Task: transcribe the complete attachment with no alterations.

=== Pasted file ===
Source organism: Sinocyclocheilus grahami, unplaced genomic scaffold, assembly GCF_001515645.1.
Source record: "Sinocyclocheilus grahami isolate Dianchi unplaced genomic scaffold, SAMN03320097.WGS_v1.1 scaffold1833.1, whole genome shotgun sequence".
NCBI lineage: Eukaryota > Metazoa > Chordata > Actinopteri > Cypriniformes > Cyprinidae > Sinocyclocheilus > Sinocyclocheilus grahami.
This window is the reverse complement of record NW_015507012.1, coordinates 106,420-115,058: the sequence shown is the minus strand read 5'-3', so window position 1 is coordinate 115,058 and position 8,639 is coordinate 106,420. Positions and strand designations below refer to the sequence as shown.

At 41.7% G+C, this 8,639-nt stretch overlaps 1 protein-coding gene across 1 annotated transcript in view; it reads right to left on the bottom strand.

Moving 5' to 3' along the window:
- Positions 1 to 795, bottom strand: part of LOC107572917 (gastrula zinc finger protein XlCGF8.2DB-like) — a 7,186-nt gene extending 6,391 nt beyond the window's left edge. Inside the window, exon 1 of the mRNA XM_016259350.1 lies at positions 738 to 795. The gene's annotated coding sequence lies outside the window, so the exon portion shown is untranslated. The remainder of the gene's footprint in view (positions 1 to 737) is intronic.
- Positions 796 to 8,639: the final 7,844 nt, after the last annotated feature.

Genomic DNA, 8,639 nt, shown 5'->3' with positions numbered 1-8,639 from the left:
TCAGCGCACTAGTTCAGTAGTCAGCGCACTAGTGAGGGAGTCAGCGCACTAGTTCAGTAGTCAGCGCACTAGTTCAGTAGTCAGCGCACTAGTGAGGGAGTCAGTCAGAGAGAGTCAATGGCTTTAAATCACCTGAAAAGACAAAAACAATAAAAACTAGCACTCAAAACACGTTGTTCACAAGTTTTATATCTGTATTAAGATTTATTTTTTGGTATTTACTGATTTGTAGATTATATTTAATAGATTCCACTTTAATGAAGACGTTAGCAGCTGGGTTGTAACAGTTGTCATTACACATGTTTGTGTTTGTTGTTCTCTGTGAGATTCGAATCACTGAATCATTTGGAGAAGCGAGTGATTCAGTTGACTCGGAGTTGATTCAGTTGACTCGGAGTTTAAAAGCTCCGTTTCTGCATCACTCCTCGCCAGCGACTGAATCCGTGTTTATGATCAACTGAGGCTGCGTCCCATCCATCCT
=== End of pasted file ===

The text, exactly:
Source organism: Sinocyclocheilus grahami, unplaced genomic scaffold, assembly GCF_001515645.1.
Source record: "Sinocyclocheilus grahami isolate Dianchi unplaced genomic scaffold, SAMN03320097.WGS_v1.1 scaffold1833.1, whole genome shotgun sequence".
NCBI lineage: Eukaryota > Metazoa > Chordata > Actinopteri > Cypriniformes > Cyprinidae > Sinocyclocheilus > Sinocyclocheilus grahami.
This window is the reverse complement of record NW_015507012.1, coordinates 106,420-115,058: the sequence shown is the minus strand read 5'-3', so window position 1 is coordinate 115,058 and position 8,639 is coordinate 106,420. Positions and strand designations below refer to the sequence as shown.

At 41.7% G+C, this 8,639-nt stretch overlaps 1 protein-coding gene across 1 annotated transcript in view; it reads right to left on the bottom strand.

Moving 5' to 3' along the window:
- Positions 1 to 795, bottom strand: part of LOC107572917 (gastrula zinc finger protein XlCGF8.2DB-like) — a 7,186-nt gene extending 6,391 nt beyond the window's left edge. Inside the window, exon 1 of the mRNA XM_016259350.1 lies at positions 738 to 795. The gene's annotated coding sequence lies outside the window, so the exon portion shown is untranslated. The remainder of the gene's footprint in view (positions 1 to 737) is intronic.
- Positions 796 to 8,639: the final 7,844 nt, after the last annotated feature.

Genomic DNA, 8,639 nt, shown 5'->3' with positions numbered 1-8,639 from the left:
TCAGCGCACTAGTTCAGTAGTCAGCGCACTAGTGAGGGAGTCAGCGCACTAGTTCAGTAGTCAGCGCACTAGTTCAGTAGTCAGCGCACTAGTGAGGGAGTCAGTCAGAGAGAGTCAATGGCTTTAAATCACCTGAAAAGACAAAAACAATAAAAACTAGCACTCAAAACACGTTGTTCACAAGTTTTATATCTGTATTAAGATTTATTTTTTGGTATTTACTGATTTGTAGATTATATTTAATAGATTCCACTTTAATGAAGACGTTAGCAGCTGGGTTGTAACAGTTGTCATTACACATGTTTGTGTTTGTTGTTCTCTGTGAGATTCGAATCACTGAATCATTTGGAGAAGCGAGTGATTCAGTTGACTCGGAGTTGATTCAGTTGACTCGGAGTTTAAAAGCTCCGTTTCTGCATCACTCCTCGCCAGCGACTGAATCCGTGTTTATGATCAACTGAGGCTGCGTCCCATCCATCCT